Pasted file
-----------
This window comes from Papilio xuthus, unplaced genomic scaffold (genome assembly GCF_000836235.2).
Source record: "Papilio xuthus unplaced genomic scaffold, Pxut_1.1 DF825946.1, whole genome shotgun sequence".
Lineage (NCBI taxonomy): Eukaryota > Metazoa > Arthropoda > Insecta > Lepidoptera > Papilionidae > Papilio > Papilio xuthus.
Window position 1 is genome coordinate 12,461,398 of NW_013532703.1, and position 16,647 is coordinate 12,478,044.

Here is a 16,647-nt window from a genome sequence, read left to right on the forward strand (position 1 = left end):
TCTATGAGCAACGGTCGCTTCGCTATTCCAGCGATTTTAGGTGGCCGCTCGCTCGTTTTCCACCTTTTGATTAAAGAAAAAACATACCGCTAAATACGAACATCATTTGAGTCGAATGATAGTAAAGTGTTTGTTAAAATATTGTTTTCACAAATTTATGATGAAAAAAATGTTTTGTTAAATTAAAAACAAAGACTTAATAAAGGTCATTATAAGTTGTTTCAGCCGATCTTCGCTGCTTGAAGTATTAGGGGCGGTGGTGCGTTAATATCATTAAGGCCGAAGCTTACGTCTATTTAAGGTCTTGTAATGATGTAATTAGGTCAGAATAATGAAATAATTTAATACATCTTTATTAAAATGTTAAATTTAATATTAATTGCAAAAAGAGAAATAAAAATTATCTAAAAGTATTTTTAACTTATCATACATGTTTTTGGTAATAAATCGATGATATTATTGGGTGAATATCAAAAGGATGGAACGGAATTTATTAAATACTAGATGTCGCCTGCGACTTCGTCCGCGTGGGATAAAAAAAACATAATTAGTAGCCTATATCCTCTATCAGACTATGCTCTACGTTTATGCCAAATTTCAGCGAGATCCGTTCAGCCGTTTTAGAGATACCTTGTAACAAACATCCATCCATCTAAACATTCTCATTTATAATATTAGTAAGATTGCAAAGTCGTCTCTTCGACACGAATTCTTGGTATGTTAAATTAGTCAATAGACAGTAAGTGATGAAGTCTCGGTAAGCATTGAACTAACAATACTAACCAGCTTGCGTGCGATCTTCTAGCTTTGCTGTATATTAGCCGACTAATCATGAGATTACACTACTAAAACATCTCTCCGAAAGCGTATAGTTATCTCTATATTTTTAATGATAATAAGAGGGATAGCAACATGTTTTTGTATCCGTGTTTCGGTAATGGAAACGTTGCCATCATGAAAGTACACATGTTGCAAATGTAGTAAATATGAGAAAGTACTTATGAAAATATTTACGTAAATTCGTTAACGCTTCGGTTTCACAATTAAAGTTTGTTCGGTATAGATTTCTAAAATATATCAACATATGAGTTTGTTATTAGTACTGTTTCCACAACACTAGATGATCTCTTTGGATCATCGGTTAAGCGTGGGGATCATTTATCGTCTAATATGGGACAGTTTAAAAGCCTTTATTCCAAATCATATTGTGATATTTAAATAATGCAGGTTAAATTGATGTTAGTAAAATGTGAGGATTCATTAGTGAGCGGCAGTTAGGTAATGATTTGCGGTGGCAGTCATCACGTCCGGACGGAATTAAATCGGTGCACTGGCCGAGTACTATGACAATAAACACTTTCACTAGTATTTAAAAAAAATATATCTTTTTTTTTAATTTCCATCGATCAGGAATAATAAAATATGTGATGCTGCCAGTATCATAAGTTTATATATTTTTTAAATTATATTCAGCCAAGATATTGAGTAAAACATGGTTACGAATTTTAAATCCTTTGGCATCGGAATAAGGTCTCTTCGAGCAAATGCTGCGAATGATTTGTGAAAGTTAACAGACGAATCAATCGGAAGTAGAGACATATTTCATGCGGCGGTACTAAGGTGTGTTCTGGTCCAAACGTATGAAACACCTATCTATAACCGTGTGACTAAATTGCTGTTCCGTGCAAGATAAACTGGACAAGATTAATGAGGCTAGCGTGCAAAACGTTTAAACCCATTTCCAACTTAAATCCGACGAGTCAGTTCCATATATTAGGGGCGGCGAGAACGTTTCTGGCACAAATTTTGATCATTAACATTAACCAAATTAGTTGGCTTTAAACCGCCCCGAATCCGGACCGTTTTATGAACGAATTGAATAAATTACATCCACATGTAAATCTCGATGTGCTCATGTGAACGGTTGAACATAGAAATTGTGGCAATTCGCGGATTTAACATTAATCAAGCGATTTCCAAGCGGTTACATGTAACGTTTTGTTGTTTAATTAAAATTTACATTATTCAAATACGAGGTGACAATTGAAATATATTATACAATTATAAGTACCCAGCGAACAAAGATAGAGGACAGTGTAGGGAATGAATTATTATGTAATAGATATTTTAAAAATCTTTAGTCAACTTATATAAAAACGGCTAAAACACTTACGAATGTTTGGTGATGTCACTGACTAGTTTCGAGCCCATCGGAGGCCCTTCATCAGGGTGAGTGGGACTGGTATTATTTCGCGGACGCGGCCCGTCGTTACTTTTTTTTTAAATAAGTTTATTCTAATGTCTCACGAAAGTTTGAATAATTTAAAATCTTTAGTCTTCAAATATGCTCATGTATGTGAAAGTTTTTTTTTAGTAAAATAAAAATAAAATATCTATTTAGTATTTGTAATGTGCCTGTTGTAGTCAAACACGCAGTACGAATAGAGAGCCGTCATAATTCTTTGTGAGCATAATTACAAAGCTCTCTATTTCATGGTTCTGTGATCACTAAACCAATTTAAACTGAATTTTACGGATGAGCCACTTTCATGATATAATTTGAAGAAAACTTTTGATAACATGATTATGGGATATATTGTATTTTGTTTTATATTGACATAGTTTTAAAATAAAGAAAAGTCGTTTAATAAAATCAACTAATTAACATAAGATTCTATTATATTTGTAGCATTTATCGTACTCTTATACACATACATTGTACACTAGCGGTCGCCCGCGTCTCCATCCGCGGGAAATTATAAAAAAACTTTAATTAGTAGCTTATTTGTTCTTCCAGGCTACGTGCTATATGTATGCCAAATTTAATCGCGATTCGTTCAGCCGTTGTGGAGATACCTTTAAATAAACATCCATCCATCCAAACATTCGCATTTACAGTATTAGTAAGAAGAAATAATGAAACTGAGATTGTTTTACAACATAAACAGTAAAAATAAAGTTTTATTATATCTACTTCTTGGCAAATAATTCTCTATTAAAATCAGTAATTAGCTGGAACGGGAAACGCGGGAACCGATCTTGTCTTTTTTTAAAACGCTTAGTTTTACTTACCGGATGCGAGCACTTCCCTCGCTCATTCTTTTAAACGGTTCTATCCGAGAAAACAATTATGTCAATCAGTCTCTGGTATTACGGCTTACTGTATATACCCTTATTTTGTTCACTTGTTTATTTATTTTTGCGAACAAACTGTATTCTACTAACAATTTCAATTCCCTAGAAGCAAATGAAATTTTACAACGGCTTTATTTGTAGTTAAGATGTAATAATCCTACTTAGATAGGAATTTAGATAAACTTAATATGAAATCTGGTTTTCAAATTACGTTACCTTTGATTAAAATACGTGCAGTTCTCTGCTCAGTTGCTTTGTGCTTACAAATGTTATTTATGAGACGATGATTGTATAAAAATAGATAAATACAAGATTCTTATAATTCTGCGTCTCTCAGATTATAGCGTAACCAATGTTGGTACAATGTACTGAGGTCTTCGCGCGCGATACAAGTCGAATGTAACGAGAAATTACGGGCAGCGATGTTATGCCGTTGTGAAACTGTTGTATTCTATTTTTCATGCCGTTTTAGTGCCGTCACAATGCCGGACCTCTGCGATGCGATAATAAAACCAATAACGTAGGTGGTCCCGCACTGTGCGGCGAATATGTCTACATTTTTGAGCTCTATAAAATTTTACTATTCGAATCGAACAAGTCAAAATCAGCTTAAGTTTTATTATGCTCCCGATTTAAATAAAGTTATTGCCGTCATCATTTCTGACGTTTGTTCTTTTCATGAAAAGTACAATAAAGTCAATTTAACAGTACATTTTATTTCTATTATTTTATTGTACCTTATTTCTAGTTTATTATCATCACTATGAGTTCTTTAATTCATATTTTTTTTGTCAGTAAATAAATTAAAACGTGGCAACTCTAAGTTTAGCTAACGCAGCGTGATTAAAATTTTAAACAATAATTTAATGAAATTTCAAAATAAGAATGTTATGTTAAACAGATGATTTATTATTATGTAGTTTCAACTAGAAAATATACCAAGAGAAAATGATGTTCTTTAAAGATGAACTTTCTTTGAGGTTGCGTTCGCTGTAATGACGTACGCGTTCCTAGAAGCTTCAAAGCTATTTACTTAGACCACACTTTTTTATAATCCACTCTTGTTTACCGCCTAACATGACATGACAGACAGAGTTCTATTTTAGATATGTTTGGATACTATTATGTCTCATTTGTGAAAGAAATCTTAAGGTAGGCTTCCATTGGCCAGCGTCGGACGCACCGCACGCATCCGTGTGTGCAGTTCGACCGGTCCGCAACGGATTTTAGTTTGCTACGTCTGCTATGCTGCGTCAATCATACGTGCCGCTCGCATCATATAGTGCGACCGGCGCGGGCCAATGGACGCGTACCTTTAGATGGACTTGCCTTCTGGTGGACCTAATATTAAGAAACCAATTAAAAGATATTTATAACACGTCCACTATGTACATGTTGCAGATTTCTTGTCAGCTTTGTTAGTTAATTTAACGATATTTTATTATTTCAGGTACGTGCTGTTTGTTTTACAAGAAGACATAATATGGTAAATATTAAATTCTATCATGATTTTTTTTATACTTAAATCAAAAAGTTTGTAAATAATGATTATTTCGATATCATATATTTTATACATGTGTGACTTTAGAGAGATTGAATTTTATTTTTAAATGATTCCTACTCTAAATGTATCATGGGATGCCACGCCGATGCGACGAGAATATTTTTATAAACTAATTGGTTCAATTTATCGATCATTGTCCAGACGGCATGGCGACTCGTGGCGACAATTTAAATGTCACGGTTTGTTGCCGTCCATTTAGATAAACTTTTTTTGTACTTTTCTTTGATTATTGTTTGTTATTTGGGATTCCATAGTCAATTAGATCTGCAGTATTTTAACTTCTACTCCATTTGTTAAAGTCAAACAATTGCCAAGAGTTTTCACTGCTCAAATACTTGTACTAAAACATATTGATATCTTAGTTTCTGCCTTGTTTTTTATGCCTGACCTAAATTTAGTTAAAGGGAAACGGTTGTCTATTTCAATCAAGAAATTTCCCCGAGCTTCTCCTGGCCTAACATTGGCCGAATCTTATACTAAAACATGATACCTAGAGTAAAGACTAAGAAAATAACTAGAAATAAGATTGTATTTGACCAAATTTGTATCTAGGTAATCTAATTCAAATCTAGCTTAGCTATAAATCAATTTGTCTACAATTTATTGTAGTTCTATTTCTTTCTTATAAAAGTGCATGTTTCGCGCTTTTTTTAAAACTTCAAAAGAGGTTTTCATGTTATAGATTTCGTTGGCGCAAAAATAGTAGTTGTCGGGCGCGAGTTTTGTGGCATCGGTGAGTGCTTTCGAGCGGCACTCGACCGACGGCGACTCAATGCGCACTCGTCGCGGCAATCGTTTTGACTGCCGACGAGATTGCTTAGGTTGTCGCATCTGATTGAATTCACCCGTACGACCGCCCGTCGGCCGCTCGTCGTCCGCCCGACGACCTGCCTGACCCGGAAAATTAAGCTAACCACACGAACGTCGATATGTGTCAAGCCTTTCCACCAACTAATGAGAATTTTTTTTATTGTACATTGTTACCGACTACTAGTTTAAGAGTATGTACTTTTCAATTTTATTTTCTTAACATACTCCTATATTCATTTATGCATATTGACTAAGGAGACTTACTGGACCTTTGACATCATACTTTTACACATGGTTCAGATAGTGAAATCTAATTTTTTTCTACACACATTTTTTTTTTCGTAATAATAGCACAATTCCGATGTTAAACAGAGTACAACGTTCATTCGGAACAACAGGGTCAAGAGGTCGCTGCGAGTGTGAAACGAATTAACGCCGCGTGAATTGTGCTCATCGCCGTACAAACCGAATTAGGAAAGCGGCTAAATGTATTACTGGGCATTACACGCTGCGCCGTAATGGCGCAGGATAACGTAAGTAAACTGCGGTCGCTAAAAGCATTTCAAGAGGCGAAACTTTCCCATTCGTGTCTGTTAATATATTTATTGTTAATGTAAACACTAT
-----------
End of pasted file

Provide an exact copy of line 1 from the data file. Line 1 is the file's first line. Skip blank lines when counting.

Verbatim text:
This window comes from Papilio xuthus, unplaced genomic scaffold (genome assembly GCF_000836235.2).